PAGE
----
A capesize bulk carrier approaches the Egyptian-Japanese Friendship Bridge, aka
Suez Canal Bridge. Image by Aashay Baindur
Beneath the decks of the giant cargo ships that flow through the man-made channel, innumerable creatures also cross the waters and settle in the Mediterranean Sea, damaging the local ecology and coastal economies.
With Egypt planning to dig a new $8 billion canal alongside the 145-year-old historic waterway — a project that officials say will boost global commerce — the invasion of species from the Red Sea could swell.
“If you have more ships and the canal is wider, then the probability of species making the journey significantly increases,” said Noa Shenkar of Tel Aviv University’s zoology department and museum of natural history.
Shenkar brought scientists from across the Mediterranean to a workshop this week in Israel to help formulate a plan she hopes will mitigate the effects of an enlarged canal invasion.
Egypt was not represented at the workshop, and Egyptian officials were not immediately available to comment.
The incursion largely follows water currents north from the Red Sea. Already more than 700 non-indigenous species have populated the Mediterranean, she said.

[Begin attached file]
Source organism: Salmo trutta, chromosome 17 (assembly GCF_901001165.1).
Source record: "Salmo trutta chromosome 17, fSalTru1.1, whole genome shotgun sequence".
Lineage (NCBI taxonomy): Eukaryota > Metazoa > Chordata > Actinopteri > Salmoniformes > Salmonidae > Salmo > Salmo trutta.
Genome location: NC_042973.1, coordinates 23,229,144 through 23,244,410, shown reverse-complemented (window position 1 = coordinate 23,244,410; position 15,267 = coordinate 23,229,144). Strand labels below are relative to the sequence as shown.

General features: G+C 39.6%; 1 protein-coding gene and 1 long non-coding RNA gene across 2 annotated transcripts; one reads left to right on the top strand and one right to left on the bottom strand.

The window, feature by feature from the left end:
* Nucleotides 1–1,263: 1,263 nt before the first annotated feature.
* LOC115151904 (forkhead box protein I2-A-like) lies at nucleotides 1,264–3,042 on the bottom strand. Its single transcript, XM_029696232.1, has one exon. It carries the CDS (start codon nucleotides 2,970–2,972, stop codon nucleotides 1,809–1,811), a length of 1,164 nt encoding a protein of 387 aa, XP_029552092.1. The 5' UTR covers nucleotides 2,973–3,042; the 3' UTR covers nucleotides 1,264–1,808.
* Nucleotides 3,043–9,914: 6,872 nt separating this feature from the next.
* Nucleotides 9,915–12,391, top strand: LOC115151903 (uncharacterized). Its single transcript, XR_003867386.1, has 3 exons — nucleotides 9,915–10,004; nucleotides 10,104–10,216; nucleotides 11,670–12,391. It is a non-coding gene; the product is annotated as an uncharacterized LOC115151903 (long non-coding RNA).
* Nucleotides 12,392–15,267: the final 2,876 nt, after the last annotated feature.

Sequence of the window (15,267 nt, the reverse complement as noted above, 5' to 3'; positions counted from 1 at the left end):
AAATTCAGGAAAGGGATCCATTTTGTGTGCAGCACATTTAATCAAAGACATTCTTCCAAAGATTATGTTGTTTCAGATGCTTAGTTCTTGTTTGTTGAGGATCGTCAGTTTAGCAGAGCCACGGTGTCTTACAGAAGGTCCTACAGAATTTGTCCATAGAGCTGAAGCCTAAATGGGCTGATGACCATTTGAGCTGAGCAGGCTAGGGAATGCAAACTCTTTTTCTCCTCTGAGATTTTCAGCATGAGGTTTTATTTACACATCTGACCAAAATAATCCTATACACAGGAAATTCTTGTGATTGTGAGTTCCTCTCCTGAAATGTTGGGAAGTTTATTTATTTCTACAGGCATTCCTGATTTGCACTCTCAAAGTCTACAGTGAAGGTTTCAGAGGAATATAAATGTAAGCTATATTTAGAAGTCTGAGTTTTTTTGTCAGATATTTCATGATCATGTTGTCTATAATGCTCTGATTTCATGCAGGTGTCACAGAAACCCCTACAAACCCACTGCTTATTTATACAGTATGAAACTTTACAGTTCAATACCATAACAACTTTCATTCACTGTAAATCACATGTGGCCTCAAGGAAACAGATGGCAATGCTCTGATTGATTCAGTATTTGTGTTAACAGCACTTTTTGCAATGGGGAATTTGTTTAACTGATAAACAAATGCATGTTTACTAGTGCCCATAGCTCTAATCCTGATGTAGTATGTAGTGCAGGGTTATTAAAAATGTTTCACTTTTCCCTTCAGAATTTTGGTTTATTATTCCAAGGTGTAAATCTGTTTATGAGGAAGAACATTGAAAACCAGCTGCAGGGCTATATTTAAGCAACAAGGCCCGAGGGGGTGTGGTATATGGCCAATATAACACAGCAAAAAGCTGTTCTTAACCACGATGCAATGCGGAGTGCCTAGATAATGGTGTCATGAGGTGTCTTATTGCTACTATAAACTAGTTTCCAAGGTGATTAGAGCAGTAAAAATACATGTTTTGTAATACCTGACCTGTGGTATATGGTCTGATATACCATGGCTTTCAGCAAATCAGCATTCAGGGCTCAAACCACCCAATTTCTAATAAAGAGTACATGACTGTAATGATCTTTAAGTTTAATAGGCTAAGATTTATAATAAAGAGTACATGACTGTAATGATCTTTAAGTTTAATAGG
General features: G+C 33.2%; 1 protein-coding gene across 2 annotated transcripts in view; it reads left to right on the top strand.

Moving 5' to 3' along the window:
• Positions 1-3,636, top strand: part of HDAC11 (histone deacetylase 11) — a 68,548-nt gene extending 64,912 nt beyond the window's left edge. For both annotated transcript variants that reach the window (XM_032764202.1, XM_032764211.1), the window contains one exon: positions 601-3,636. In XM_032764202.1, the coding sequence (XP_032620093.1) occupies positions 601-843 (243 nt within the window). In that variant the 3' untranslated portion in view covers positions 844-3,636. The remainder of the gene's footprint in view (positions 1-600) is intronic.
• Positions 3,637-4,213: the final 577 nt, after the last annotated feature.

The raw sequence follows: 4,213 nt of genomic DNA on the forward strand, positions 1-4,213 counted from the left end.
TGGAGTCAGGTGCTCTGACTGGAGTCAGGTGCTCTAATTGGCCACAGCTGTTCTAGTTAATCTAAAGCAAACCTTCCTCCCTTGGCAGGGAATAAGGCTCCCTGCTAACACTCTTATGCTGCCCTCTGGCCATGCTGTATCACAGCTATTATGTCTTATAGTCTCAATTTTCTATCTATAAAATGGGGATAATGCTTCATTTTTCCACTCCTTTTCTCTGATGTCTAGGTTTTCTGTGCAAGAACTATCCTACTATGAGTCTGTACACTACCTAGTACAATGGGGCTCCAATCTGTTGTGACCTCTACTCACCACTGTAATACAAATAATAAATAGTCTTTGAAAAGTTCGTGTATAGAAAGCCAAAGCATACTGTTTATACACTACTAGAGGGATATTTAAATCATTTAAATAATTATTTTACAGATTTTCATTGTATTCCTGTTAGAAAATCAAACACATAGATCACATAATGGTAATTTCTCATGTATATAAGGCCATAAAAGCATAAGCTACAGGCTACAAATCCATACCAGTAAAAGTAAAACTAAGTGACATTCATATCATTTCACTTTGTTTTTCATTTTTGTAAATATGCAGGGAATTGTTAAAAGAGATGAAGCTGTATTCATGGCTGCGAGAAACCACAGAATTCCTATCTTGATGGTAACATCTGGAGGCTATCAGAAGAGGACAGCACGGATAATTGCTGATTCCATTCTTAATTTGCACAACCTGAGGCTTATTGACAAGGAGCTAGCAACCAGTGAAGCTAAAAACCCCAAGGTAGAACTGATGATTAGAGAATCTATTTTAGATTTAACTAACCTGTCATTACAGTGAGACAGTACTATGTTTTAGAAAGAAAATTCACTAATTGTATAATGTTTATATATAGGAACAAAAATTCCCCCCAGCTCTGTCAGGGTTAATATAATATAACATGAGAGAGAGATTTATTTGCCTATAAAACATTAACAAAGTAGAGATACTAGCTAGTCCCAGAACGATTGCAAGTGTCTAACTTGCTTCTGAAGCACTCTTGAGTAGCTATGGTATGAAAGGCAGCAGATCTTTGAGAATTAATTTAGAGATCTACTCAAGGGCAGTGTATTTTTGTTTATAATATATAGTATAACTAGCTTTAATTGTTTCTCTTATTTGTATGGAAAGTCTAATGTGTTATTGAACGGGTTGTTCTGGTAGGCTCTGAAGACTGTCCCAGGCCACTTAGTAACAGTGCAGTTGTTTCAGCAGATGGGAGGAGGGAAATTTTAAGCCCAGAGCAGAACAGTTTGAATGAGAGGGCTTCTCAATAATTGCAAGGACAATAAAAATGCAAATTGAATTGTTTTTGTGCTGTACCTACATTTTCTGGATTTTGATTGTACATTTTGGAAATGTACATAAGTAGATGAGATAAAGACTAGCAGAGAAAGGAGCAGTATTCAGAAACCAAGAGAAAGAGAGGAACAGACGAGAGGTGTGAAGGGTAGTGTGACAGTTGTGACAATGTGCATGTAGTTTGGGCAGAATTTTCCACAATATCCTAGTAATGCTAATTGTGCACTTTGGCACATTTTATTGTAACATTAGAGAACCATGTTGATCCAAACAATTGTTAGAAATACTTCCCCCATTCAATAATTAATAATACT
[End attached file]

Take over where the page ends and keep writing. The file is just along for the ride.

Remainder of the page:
They can hitch a ride on the hull or in ballast water of ships or simply swim through. Counter-clockwise currents then push them up the eastern shoreline, and over time some have reached two-thirds of the way to Gibraltar.
Swarms of jellyfish that invaded in the 1970s now menace summer bathers and clog intake pipes of power plants in Israel. Venomous pufferfish have become a headache for local fishermen. Small ascidians, or sea squirts, that stick to the bottom of ships threaten to blanket the seabed.
New arrivals could include a variety of mollusks, fish, crustaceans and others, Shenkar said, but it was hard to predict which would manage to make the journey.
Possible counter-measures included the creation of a barrier with highly salted water at the canal’s exit or engineering a strong current to make it difficult for sea life to migrate from their natural habit, the workshop heard.
The Suez Canal once had a natural barrier within the passageway — the so-called Bitter Lakes with waters so salty they hindered the passage of sea creatures. But over a century of canal development, the lakes have lost their effectiveness.
Ferdinando Boero, a professor of zoology at Italy’s University of Salento, said that while the Suez Canal was a notorious case, maritime invasions happen around the world and only a global shift in attitudes would prevent them.
Once a species arrives, he said, it was often not possible to eradicate them. “There are no simple solutions to complex problems, and these problems are very complex,” he said. (Editing by Crispian Balmer)
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